Most of my exercise is accompanied by podcasts. Whether I’m out for a walk or in the gym I’m likely to have someone speaking in my ears.
This morning something went “YES!!!” in my head when I heard these words:
“Performance ratings data inside companies is all bogus. It doesn’t actually measure what it says it’s measuring. Which, of course, is hugely problematic because we end up promoting people, and paying people, and training people, and deploying people based on those rating data and they’re invalid. “
Sometimes you hear something and you know intuitively that there’s something significant about it, and that’s what happened to me this morning.
I’ve been subject to a number of rating systems in my time, some of them with forced bell curves others not; some of them have had a few points of assessment others with many areas of assessment. These assessments have always been done on an annual basis with the occasional mid-term review. None of them have made a significant difference to what I’ve done day-to-day and they’ve all felt like they were being done to tick-a-box for the corporation. I’ve always been diligent in ticking that box because the numbers in the assessment have made a difference to the money in my pocket but little else.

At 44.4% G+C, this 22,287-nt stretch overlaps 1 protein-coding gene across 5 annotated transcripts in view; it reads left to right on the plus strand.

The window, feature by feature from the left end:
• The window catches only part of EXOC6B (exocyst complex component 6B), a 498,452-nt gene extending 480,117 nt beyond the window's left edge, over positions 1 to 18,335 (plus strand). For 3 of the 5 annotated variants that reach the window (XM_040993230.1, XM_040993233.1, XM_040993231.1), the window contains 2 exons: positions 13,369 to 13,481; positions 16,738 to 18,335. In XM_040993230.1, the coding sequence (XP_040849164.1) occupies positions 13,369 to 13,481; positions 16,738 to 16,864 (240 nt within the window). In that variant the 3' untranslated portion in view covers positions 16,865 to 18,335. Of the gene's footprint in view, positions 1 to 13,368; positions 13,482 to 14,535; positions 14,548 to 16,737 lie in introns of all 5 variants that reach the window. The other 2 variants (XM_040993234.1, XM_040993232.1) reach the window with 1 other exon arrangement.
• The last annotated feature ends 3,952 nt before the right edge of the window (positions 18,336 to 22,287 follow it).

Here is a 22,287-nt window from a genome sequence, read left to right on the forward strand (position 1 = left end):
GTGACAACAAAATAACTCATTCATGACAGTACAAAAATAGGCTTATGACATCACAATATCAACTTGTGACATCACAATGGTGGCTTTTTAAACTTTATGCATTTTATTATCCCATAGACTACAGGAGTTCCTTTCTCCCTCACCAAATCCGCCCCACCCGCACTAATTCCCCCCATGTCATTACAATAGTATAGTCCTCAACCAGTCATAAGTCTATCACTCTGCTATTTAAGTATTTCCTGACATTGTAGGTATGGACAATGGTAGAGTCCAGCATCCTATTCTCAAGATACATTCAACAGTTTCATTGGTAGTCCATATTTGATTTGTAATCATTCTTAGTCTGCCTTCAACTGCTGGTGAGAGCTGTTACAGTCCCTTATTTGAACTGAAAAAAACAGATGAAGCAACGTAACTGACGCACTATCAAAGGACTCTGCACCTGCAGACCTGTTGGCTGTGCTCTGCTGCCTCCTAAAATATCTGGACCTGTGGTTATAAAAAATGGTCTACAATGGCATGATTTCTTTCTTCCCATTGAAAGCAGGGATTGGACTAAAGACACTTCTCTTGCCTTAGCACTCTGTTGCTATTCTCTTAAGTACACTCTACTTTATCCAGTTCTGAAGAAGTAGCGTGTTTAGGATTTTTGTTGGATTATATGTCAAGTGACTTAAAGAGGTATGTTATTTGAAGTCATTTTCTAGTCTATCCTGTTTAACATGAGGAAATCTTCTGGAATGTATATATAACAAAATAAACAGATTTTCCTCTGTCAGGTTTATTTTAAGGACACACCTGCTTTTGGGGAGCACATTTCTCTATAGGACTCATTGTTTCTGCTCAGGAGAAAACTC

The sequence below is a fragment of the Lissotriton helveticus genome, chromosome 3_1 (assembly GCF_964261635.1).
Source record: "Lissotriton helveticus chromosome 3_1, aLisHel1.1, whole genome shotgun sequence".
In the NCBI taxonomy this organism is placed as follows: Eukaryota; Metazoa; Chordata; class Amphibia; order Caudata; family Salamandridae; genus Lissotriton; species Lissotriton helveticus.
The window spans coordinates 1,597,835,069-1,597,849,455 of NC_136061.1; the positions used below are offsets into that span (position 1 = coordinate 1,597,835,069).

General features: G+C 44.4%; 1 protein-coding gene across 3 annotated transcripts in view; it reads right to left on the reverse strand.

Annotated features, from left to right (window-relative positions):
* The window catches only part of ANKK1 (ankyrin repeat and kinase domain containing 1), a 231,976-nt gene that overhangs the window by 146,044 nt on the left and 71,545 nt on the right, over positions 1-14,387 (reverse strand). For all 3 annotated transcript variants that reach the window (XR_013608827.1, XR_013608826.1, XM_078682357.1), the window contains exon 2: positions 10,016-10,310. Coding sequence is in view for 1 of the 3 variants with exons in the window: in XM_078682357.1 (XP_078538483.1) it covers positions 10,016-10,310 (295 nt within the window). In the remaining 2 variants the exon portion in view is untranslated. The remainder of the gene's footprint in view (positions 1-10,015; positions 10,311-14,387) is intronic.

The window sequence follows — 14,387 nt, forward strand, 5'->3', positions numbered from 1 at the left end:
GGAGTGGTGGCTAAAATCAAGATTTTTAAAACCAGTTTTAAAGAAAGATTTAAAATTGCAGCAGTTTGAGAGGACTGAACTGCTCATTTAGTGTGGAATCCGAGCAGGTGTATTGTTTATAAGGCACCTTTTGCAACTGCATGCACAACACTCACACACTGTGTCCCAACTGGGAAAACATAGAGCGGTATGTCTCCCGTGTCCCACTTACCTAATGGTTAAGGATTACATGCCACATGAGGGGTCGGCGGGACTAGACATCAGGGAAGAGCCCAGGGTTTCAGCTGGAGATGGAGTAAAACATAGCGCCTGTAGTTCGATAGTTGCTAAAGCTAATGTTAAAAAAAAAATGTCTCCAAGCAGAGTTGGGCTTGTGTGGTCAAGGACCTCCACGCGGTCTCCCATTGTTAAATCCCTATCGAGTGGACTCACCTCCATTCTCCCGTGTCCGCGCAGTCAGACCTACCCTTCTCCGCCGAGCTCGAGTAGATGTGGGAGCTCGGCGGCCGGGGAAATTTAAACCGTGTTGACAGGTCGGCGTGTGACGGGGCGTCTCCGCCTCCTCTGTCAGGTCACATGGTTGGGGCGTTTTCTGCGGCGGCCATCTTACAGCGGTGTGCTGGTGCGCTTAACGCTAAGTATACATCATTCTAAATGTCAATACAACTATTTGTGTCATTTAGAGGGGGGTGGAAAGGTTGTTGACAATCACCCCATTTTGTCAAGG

There have been a number of high profile organisations switching away from these systems:
- Accenture is freeing 300,000-plus employees from performance reviews
- The Push Against Performance Reviews (citing Microsoft and Gap)
- Adobe Kills the Performance Review
- Why big business is falling out of love with the annual performance review (citing GE)
Marcus’ own article also cited Deloitte – Reinventing Performance Management.
The Performance Review systems that I’ve experienced tend to link together development and reward. Often they are the only conversation about development and reward that an employee has with their manager. Everyone knows that this shouldn’t be the case, but it’s what happens. I can’t remember a time when a Performance Review has resulted in a change of my Development Priorities. The times that I’ve developed the most have always been whilst working for an effective team leader, hence some other words from the podcast resonated:
“I strongly suggest the future of work should be built around the practices of what the best team leaders do anyway, and they do not do a one every six-week conversation…what they do do is check in with each person each week about the work, it starts with the work.” Marcus Buckingham
We may not be in a position to change the performance rating system, but we can all make a different to people’s development in the places where we lead.
I like Marcus’ principle of 5 minutes to tell me about 5 things for the next 5 days.